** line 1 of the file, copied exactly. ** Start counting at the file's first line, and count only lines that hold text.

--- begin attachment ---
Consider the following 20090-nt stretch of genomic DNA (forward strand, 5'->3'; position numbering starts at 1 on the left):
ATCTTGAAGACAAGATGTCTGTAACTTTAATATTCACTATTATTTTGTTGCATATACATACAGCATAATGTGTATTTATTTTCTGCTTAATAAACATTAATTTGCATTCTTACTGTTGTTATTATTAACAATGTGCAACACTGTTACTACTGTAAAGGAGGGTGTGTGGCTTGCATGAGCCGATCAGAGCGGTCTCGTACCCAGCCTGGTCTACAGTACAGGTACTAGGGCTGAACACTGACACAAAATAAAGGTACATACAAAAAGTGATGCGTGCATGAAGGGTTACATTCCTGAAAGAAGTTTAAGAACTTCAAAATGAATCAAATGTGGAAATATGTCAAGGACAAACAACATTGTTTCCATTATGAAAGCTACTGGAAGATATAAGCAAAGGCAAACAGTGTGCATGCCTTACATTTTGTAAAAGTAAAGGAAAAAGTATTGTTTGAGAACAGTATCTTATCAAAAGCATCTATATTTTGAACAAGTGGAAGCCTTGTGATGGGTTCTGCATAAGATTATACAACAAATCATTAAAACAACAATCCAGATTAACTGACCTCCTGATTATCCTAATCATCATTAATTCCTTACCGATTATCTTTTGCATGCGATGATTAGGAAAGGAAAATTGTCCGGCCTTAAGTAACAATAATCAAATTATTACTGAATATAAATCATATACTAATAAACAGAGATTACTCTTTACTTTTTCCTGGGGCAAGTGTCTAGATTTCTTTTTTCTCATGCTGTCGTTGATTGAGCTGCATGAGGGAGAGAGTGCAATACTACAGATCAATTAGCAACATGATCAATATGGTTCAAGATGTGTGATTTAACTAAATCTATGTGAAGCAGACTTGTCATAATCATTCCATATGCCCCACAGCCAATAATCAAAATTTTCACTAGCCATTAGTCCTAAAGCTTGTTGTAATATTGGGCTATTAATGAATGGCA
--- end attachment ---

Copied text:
Consider the following 20090-nt stretch of genomic DNA (forward strand, 5'->3'; position numbering starts at 1 on the left):